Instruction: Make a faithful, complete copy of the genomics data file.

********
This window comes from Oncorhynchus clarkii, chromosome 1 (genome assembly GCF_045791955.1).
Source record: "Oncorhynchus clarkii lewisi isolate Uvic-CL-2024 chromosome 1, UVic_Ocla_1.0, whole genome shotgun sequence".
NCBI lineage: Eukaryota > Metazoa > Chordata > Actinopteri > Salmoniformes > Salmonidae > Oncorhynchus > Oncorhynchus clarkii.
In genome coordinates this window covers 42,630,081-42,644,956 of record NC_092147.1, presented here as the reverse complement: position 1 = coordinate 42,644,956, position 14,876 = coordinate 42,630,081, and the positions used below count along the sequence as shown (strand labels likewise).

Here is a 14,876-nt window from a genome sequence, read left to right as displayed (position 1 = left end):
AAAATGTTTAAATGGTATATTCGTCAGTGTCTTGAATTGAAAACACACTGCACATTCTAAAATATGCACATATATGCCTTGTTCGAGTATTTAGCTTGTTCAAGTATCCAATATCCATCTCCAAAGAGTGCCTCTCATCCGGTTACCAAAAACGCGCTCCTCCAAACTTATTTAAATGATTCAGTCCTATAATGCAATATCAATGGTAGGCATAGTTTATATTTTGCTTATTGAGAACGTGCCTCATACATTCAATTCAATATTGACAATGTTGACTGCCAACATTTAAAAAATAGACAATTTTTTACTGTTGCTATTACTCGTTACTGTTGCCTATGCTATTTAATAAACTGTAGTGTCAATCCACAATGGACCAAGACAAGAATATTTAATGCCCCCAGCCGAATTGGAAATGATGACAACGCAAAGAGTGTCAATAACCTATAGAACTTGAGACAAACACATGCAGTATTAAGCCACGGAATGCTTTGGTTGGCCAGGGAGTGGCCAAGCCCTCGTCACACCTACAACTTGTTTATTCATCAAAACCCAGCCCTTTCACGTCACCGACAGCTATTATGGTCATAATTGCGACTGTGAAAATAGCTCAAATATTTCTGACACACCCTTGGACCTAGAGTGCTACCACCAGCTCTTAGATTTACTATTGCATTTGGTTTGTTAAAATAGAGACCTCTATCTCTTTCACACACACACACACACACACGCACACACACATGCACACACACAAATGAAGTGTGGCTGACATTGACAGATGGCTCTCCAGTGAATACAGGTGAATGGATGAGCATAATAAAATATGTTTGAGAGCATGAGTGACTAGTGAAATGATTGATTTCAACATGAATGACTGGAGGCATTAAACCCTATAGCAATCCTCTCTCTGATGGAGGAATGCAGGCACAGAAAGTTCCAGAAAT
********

This window comes from Oncorhynchus clarkii, chromosome 1 (genome assembly GCF_045791955.1).
Source record: "Oncorhynchus clarkii lewisi isolate Uvic-CL-2024 chromosome 1, UVic_Ocla_1.0, whole genome shotgun sequence".
NCBI lineage: Eukaryota > Metazoa > Chordata > Actinopteri > Salmoniformes > Salmonidae > Oncorhynchus > Oncorhynchus clarkii.
In genome coordinates this window covers 42,630,081-42,644,956 of record NC_092147.1, presented here as the reverse complement: position 1 = coordinate 42,644,956, position 14,876 = coordinate 42,630,081, and the positions used below count along the sequence as shown (strand labels likewise).

Here is a 14,876-nt window from a genome sequence, read left to right as displayed (position 1 = left end):
AAAATGTTTAAATGGTATATTCGTCAGTGTCTTGAATTGAAAACACACTGCACATTCTAAAATATGCACATATATGCCTTGTTCGAGTATTTAGCTTGTTCAAGTATCCAATATCCATCTCCAAAGAGTGCCTCTCATCCGGTTACCAAAAACGCGCTCCTCCAAACTTATTTAAATGATTCAGTCCTATAATGCAATATCAATGGTAGGCATAGTTTATATTTTGCTTATTGAGAACGTGCCTCATACATTCAATTCAATATTGACAATGTTGACTGCCAACATTTAAAAAATAGACAATTTTTTACTGTTGCTATTACTCGTTACTGTTGCCTATGCTATTTAATAAACTGTAGTGTCAATCCACAATGGACCAAGACAAGAATATTTAATGCCCCCAGCCGAATTGGAAATGATGACAACGCAAAGAGTGTCAATAACCTATAGAACTTGAGACAAACACATGCAGTATTAAGCCACGGAATGCTTTGGTTGGCCAGGGAGTGGCCAAGCCCTCGTCACACCTACAACTTGTTTATTCATCAAAACCCAGCCCTTTCACGTCACCGACAGCTATTATGGTCATAATTGCGACTGTGAAAATAGCTCAAATATTTCTGACACACCCTTGGACCTAGAGTGCTACCACCAGCTCTTAGATTTACTATTGCATTTGGTTTGTTAAAATAGAGACCTCTATCTCTTTCACACACACACACACACACACGCACACACACATGCACACACACAAATGAAGTGTGGCTGACATTGACAGATGGCTCTCCAGTGAATACAGGTGAATGGATGAGCATAATAAAATATGTTTGAGAGCATGAGTGACTAGTGAAATGATTGATTTCAACATGAATGACTGGAGGCATTAAACCCTATAGCAATCCTCTCTCTGATGGAGGAATGCAGGCACAGAAAGTTCCAGAAAT